Essay by dustinsylviaCollege, Undergraduate November 2002

download word file, 3 pages 4.3

Everyday people are put in the position to decide, "What ought I do." There are certain situations in business where you might be aware of something or know something that could affect others in a negative way. Whistleblowing is a way for an employee to stop this from happening, but there are time and instances when this is not permissible or obligatory. This paper discusses some of the different occasions when whistleblowing is permissible or obligatory.

If a person knows that if their company is to put a product out in the market that will cause serious injury to consumers that is almost obvious in what to do. You blow the whistle. But, you have to go through a process before you can come to the conclusion as to what is obvious. To merely justify morally the permissible side of whistleblowing involves three key items which all must be followed and applied.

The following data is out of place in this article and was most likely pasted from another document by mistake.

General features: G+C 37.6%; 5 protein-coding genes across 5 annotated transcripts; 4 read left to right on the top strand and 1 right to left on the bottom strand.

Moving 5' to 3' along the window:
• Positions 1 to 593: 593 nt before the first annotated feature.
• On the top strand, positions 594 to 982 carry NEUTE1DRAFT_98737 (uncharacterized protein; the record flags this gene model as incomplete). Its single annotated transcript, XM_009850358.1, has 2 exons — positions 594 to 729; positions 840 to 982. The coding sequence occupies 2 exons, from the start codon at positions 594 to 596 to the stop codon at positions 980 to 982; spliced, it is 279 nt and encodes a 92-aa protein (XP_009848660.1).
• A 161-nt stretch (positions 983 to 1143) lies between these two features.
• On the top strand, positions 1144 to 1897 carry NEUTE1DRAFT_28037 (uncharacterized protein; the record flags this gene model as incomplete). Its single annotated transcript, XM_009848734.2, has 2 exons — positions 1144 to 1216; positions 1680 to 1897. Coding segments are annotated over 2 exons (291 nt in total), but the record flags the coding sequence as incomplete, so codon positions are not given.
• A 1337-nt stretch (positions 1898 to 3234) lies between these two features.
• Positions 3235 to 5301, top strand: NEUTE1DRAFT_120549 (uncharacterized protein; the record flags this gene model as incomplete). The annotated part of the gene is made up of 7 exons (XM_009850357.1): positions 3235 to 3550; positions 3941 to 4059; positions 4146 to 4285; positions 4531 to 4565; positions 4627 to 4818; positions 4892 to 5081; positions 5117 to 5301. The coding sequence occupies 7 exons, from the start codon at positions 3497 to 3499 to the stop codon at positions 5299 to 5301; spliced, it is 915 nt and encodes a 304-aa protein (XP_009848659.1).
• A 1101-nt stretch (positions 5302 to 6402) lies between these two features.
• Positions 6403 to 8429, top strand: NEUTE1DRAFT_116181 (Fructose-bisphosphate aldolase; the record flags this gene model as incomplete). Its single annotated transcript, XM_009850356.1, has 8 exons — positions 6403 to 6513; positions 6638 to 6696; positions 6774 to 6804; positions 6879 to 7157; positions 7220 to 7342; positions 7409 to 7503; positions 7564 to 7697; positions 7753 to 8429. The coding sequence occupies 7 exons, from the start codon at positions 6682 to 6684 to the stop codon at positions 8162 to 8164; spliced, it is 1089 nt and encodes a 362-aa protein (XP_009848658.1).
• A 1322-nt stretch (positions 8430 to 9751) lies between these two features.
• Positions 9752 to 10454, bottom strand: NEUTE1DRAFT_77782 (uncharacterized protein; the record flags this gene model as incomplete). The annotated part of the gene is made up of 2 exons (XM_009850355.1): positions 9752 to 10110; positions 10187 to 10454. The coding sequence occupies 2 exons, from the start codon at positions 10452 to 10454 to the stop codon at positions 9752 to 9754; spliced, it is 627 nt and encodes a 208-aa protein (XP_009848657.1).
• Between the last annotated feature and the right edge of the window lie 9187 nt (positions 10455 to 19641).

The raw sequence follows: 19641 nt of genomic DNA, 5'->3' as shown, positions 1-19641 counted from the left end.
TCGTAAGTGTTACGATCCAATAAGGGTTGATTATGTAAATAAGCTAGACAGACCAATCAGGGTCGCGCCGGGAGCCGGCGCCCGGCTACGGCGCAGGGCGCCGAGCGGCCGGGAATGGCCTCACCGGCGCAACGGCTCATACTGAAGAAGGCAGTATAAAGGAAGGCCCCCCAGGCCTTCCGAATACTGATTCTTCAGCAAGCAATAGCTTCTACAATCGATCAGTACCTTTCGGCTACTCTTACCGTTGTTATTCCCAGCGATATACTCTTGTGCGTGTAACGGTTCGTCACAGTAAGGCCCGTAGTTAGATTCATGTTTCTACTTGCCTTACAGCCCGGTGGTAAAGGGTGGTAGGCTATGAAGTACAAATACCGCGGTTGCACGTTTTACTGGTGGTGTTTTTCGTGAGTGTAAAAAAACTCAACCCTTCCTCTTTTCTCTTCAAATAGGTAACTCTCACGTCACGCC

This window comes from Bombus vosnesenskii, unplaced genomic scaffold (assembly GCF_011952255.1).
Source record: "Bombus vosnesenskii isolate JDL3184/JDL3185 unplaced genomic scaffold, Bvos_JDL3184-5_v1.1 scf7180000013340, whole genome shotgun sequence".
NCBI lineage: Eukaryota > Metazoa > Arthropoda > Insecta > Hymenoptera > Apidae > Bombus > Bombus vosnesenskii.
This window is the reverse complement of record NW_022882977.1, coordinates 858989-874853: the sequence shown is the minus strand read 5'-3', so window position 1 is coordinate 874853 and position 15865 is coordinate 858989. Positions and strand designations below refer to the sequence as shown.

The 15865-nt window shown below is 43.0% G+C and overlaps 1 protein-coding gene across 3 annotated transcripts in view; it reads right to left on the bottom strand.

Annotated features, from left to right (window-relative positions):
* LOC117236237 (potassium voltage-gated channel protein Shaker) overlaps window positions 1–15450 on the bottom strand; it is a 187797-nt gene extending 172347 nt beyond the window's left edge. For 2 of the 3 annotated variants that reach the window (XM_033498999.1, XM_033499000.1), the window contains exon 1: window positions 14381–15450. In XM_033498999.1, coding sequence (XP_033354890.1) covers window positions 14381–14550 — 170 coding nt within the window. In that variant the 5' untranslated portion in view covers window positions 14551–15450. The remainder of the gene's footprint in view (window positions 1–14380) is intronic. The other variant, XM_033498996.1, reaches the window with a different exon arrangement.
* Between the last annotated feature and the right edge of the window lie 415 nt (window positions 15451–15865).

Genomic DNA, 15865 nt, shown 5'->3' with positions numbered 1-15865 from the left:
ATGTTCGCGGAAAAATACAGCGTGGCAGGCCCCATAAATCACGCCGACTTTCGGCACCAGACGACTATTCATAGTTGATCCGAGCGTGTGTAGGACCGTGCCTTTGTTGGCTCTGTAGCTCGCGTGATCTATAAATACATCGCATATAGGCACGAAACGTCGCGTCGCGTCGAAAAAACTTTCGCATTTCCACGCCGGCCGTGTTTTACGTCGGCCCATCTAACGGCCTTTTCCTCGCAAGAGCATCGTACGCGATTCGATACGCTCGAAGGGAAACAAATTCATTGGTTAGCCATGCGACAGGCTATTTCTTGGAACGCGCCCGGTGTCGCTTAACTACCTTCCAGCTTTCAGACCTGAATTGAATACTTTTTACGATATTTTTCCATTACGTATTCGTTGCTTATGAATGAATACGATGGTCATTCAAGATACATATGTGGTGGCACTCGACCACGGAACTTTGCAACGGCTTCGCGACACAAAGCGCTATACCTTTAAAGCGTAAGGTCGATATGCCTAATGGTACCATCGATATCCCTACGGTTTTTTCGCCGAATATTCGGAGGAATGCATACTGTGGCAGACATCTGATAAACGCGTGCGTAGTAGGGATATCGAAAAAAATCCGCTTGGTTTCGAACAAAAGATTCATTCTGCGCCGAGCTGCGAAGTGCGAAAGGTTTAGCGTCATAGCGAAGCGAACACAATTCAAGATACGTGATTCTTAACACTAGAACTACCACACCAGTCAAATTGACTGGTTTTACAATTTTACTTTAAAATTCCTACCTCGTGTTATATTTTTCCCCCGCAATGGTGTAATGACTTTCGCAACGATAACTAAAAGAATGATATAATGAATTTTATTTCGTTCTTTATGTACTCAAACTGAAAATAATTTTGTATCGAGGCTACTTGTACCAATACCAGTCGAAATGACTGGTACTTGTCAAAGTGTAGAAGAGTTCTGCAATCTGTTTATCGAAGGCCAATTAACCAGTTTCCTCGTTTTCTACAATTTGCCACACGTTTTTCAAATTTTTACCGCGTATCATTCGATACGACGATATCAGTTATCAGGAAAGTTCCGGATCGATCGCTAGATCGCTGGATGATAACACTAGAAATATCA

First, you must exhaust all channels of communication through the infrastructure of your company. Try to let an internal person know, like a manager, and tell them your concerns. Also, this action that is to take place must cause significant harm to someone or something. Whether it is physical, mental, loss of money, or loss of business and the list could go on. You cannot just make assumptions or guess that this action will harm something. You must have something to justify your findings. You need to have hard evidence so as not to just act upon your instincts, have something to prove your theory. If you have imposed these three steps and cannot get the company to change its decision you can permissibly go external with your findings. External meaning going public, like the news, newspaper, or stockholders if that's the case. If you followed the steps...